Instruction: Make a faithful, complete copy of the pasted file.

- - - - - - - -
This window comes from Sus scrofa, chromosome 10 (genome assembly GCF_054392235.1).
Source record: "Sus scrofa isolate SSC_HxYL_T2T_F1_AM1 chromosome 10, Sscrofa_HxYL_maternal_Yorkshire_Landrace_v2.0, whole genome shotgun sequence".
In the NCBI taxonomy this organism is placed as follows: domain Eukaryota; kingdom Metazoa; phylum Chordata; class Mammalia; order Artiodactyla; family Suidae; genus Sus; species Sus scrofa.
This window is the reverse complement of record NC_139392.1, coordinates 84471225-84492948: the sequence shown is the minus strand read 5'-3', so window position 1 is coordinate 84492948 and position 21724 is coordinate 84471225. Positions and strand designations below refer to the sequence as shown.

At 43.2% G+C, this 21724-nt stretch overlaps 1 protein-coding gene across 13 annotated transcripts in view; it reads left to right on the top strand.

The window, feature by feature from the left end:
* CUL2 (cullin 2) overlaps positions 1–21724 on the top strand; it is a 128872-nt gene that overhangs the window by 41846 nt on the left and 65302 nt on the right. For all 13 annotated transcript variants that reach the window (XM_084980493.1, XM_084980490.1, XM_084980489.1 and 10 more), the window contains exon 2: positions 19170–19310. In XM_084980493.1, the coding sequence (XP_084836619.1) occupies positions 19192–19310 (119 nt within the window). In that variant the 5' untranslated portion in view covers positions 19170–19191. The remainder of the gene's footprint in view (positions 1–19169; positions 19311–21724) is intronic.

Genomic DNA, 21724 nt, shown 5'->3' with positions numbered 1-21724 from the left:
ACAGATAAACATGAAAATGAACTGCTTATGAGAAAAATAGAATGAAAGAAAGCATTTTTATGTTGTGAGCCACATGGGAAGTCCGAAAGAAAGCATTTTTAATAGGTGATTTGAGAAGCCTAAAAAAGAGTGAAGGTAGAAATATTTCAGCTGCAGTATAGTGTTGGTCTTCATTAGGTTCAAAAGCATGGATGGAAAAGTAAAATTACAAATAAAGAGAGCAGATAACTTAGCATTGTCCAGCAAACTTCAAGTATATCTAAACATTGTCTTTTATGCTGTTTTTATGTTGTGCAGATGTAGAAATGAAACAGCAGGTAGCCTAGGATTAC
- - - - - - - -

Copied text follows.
This window comes from Sus scrofa, chromosome 10 (genome assembly GCF_054392235.1).
Source record: "Sus scrofa isolate SSC_HxYL_T2T_F1_AM1 chromosome 10, Sscrofa_HxYL_maternal_Yorkshire_Landrace_v2.0, whole genome shotgun sequence".
In the NCBI taxonomy this organism is placed as follows: domain Eukaryota; kingdom Metazoa; phylum Chordata; class Mammalia; order Artiodactyla; family Suidae; genus Sus; species Sus scrofa.
This window is the reverse complement of record NC_139392.1, coordinates 84471225-84492948: the sequence shown is the minus strand read 5'-3', so window position 1 is coordinate 84492948 and position 21724 is coordinate 84471225. Positions and strand designations below refer to the sequence as shown.

At 43.2% G+C, this 21724-nt stretch overlaps 1 protein-coding gene across 13 annotated transcripts in view; it reads left to right on the top strand.

The window, feature by feature from the left end:
* CUL2 (cullin 2) overlaps positions 1–21724 on the top strand; it is a 128872-nt gene that overhangs the window by 41846 nt on the left and 65302 nt on the right. For all 13 annotated transcript variants that reach the window (XM_084980493.1, XM_084980490.1, XM_084980489.1 and 10 more), the window contains exon 2: positions 19170–19310. In XM_084980493.1, the coding sequence (XP_084836619.1) occupies positions 19192–19310 (119 nt within the window). In that variant the 5' untranslated portion in view covers positions 19170–19191. The remainder of the gene's footprint in view (positions 1–19169; positions 19311–21724) is intronic.

Genomic DNA, 21724 nt, shown 5'->3' with positions numbered 1-21724 from the left:
ACAGATAAACATGAAAATGAACTGCTTATGAGAAAAATAGAATGAAAGAAAGCATTTTTATGTTGTGAGCCACATGGGAAGTCCGAAAGAAAGCATTTTTAATAGGTGATTTGAGAAGCCTAAAAAAGAGTGAAGGTAGAAATATTTCAGCTGCAGTATAGTGTTGGTCTTCATTAGGTTCAAAAGCATGGATGGAAAAGTAAAATTACAAATAAAGAGAGCAGATAACTTAGCATTGTCCAGCAAACTTCAAGTATATCTAAACATTGTCTTTTATGCTGTTTTTATGTTGTGCAGATGTAGAAATGAAACAGCAGGTAGCCTAGGATTAC